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Women’s Soft Power Succeeds in Hard Environments

5 March 2015

Leading up to international Women’s Day (8 March) - and launching the “European month of Gender Equality”, eight women leaders recounted their fight for democracy around the Mediterranean and Black Seas.

Working for democracy in Algeria, Armenia, Belarus, Egypt, Georgia, Moldova and Morocco, the women were impresse with the common challenges they face across their regions. An Egyptian human rights defender described her struggle against the “growing restriction of civil society’s space”, and the need for more support:

“We feel betrayed by Europe. After pouring money following the Revolution, everyone has disappeared. EED comes with fresh air and hope. EED has provided political and moral support - to not only old established organisations but also to new actors.”

The Moldovan and Georgian women leaders work in conflict and/or autonomous regions, respectively with people from Gagauzia and South Ossetia. Both work to empower women and youth to engage in politics, as well as to “allow different views” from those provided by Russian-language news.

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A young Moroccan parliamentarian was one of the first to respond directly to citizens’ concerns via the EED-supported SimSim web platform.

During her public dialogue with MEP Elena Valenciano, Chair of the Subcommittee for Human Rights and Member of the EED Board, she emphasized her conviction that education is the key to democracy:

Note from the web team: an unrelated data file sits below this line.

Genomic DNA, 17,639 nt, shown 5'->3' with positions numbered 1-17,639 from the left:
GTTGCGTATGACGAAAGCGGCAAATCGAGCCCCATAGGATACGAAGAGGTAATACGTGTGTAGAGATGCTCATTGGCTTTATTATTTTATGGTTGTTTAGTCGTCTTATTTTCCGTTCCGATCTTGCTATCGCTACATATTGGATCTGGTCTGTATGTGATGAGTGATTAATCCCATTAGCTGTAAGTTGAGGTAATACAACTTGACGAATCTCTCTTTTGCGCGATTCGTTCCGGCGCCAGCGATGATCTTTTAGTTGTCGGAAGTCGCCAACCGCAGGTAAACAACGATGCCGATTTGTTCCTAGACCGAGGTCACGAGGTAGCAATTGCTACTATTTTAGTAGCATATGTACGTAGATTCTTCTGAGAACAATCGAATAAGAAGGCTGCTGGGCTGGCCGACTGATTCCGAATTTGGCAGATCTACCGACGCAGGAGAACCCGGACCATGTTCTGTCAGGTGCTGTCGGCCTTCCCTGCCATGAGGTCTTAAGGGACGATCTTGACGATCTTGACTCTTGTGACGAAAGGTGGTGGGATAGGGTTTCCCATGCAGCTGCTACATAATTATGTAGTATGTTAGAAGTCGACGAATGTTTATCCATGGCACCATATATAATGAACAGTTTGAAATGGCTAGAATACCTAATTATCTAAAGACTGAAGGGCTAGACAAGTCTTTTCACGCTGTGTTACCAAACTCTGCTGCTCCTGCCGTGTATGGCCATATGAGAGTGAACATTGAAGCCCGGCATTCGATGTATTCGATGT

“Civic education of young people – especially young women - is the most important means to support a culture of democracy. This is the very foundation of our future.”

MEP Valenciano described her own personal fight in often male-dominated southern European politics, and remarked on her fellow women leaders in her key-note speech: “I am honoured to meet and listen to remarkable women, fighting in a struggle that we all lead, in countries and environments which are much more difficult than in Europe”.

A young Belarusian opposition politician spoke of the important role of regions in democratic awareness. She described her goal to create 37 self-government councils in Belarus regions by 2016. The Armenian politician - the first and only female council in her town – is working to inspire and train women to run for the 2018 elections - through her “Women’s Development Resource Centre”.

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The Algerian activist consistently insisted that the state of democracy in Algeria is dramatic, no better than in Azerbaijan, Belarus or Egypt. At the same time she spoke with conviction about the both powerful and victimized women from the Algerian south. 29% are harassed in the workplace, yet they resist and protest against what they feel is wrong, including fracking for oil on their land.

MEP Alexander Graff Lambsdorff, Vice-President of the European Parliament and chair of the EED Executive Committee, expressed his admiration of the women leaders: “[You] are fighting for a democratic change, risking [your] own lives in order to have a better one for [yourselves] and for the generations to come.”

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